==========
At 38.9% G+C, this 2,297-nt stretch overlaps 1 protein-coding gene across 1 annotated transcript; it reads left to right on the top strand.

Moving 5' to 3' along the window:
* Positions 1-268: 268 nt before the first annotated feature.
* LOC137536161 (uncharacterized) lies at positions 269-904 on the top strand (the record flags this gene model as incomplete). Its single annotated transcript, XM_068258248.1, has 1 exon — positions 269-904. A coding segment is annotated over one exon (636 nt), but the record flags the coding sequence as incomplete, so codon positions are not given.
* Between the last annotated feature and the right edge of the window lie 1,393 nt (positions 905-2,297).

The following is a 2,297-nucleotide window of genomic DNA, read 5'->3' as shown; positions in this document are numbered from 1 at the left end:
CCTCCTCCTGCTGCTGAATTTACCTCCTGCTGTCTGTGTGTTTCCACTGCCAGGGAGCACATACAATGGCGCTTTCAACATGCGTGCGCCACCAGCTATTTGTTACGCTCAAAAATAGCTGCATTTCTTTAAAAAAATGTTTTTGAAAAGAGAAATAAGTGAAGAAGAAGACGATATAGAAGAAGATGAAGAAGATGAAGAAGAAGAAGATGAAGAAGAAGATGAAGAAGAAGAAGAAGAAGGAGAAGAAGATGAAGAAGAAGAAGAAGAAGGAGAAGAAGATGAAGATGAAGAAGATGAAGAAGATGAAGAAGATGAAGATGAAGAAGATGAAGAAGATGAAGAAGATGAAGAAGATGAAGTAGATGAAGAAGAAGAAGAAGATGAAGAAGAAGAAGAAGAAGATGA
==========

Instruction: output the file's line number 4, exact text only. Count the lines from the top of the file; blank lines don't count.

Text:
* LOC137536161 (uncharacterized) lies at positions 269-904 on the top strand (the record flags this gene model as incomplete). Its single annotated transcript, XM_068258248.1, has 1 exon — positions 269-904. A coding segment is annotated over one exon (636 nt), but the record flags the coding sequence as incomplete, so codon positions are not given.